Informatics thinks big picture, studying how the world communicates and engages.

Informatics is a place where innovative multidisciplinary programs thrive; a place where students can integrate technological skills and computer science methods with diverse disciplines in Bioinformatics, Complex Systems, Proactive Health Informatics, Human-Computer Interaction Design, Music Informatics, Intelligent and Interactive Systems, Secure Computing, and Computing, Culture and Society.

All graduate programs offered by the School of Informatics, Computing, and Engineering fall under the STEM (science, technology, engineering, and mathematics) classification. For more information about the STEM classification, go to and

The Ph.D. in informatics encompasses a range of options for the student. Informatics is an integrated multidisciplinary field. The doctoral program provides a balance between technological, scientific, and social dimensions involved in the development and application of information technology. Whatever the specialization, students draw on course work taken in several disciplines.

In the science informatics areas, the degree is built on a base of advanced computer programming skills, mathematics, and statistics; applied to scientific disciplines such as molecular biology for bioinformatics. Knowledge acquired from the integrated study of these areas is explored in research topics related to the storing, retrieving and analyzing of data in bioinformatics and other fields.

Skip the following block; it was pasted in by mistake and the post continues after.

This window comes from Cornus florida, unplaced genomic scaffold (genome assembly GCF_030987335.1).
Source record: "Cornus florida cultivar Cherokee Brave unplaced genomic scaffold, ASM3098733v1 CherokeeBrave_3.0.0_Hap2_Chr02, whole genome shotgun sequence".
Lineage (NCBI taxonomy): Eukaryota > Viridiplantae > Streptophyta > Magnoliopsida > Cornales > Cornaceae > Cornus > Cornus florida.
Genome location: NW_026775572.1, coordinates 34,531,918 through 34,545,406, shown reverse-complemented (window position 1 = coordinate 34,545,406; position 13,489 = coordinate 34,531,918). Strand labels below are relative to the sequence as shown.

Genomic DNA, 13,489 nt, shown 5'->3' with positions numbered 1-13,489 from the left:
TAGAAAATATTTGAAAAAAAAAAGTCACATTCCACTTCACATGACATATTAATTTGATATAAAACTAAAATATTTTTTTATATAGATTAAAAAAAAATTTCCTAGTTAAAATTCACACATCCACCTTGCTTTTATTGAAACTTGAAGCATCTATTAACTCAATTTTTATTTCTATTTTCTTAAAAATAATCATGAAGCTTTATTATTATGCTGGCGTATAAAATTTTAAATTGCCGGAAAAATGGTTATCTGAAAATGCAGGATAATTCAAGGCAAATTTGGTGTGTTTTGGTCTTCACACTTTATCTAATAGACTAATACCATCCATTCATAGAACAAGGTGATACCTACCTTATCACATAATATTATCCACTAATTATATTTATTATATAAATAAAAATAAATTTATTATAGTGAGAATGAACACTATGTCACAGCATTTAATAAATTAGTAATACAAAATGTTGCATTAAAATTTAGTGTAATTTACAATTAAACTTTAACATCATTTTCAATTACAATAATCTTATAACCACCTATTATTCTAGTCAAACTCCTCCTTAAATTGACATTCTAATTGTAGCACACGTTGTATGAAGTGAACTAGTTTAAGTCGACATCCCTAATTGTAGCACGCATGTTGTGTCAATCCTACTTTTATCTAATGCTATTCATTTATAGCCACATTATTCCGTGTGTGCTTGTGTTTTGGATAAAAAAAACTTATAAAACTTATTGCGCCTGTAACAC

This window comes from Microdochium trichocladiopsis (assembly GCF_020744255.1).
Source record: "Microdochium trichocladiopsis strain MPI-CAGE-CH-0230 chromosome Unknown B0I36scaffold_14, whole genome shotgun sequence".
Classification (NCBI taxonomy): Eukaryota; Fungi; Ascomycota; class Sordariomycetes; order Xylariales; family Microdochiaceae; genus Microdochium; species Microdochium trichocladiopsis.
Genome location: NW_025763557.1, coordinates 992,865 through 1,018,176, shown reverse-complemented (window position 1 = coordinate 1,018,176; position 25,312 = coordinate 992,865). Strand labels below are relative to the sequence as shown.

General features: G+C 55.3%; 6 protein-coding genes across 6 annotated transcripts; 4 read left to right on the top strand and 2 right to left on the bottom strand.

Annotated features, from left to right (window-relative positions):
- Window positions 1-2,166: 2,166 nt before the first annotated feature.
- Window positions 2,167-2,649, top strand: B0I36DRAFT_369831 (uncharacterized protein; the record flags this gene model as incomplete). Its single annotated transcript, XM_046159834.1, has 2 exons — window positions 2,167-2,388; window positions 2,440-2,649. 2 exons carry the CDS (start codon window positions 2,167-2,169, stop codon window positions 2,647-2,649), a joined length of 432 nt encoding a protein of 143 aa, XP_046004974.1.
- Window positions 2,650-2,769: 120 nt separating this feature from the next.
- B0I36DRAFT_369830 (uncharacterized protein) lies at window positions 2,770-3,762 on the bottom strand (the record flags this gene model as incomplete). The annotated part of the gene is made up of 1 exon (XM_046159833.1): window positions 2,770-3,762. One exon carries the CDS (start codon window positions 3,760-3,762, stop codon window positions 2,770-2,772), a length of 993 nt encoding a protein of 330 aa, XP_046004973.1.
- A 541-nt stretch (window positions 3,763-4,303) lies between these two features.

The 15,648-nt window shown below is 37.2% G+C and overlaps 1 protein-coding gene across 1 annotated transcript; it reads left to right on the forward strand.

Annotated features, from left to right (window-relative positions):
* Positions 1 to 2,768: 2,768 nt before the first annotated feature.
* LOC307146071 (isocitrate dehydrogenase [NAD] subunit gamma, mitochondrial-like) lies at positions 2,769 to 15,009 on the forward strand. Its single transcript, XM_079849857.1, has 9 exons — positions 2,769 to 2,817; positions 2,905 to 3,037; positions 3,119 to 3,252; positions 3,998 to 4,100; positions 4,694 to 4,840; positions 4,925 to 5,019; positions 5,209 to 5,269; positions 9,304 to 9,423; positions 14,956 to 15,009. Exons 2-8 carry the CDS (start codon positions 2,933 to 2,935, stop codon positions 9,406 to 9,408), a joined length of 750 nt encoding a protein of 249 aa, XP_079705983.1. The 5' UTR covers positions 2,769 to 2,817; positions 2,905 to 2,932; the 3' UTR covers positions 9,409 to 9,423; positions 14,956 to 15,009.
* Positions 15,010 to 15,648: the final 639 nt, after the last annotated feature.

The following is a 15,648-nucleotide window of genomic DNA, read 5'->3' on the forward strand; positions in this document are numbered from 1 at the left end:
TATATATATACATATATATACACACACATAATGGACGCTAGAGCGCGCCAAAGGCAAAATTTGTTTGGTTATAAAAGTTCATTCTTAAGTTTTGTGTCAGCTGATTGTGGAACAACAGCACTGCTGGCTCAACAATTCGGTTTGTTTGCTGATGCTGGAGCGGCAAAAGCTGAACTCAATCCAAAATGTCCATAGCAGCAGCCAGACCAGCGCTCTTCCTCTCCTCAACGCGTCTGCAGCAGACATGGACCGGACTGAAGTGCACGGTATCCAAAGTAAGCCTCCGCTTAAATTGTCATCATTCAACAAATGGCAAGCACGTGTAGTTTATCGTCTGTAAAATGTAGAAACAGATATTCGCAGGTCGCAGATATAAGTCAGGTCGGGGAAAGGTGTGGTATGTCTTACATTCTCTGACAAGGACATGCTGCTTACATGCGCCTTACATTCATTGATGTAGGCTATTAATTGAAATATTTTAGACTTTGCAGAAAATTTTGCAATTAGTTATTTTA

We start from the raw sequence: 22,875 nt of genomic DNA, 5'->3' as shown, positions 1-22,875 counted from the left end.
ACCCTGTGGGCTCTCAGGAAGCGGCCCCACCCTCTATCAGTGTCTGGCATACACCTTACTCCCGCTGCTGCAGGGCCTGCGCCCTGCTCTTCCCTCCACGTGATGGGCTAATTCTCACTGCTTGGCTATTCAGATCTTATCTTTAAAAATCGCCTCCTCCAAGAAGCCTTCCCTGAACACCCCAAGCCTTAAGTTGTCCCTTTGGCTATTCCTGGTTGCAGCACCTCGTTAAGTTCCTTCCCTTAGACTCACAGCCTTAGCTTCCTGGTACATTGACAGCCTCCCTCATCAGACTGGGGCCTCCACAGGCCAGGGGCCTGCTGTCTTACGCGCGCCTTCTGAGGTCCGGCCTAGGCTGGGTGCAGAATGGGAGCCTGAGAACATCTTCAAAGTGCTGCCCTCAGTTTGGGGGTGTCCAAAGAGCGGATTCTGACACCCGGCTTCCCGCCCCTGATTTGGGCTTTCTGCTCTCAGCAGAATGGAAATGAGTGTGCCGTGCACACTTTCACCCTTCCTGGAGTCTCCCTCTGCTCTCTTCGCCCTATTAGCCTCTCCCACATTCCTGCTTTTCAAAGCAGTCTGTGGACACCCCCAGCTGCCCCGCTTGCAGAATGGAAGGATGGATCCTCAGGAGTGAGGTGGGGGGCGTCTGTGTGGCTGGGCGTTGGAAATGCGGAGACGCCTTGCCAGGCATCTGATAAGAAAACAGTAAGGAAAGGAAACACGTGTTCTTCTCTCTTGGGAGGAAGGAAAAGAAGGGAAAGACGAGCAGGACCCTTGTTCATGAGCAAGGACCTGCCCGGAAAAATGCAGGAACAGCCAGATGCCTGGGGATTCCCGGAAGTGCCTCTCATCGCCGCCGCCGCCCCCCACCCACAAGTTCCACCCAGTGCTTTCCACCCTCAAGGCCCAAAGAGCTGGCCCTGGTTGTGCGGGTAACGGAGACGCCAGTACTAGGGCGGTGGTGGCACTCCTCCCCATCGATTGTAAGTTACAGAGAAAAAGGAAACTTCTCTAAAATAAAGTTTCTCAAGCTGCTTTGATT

For the student interested in complex networks and systems, the program draws on world-class faculty in a distinctly multi-disciplinary environment. Researchers have expertise in network science, data science, computation, computational biology, and statistical physics; they study multi-scale systems that extend across social, information, technological, infrastructurale, and biological levels. The School of Informatics and Computing works in close collaboration with the Indiana University Network Science Institute

For the student interested in computing, culture and society, the program offers a combination of knowledge of computing with the interdisciplinary study of the uses and consequences of information technologies that takes into account their interaction with institutional and cultural contexts.

For the student interested in proactive health informatics, the program offers the resources of one of the largest academic health centers in the country. The School of Informatics and Computing works closely with the School of Medicine (collaboration in and support of bioinformatics, primarily in the Center for Computational Biology and Bioinformatics), School of Nursing (faculty appointments in the Health Informatics Graduate Program, dual curricular development), and School of Health and Rehabilitation Sciences (Health Education for the 21st Century Project). The School also collaborates with the Regenstrief Institute, one of the premier research centers for medical informatics, located on the IUPUI campus.

For the student interested in human-computer interaction, the multidisciplinary program brings together user studies, behavioral science theory, new media theory, criticism, and design principles to allow the student to address research topics related to the design, evaluation and implementation of interactive computing systems in social settings.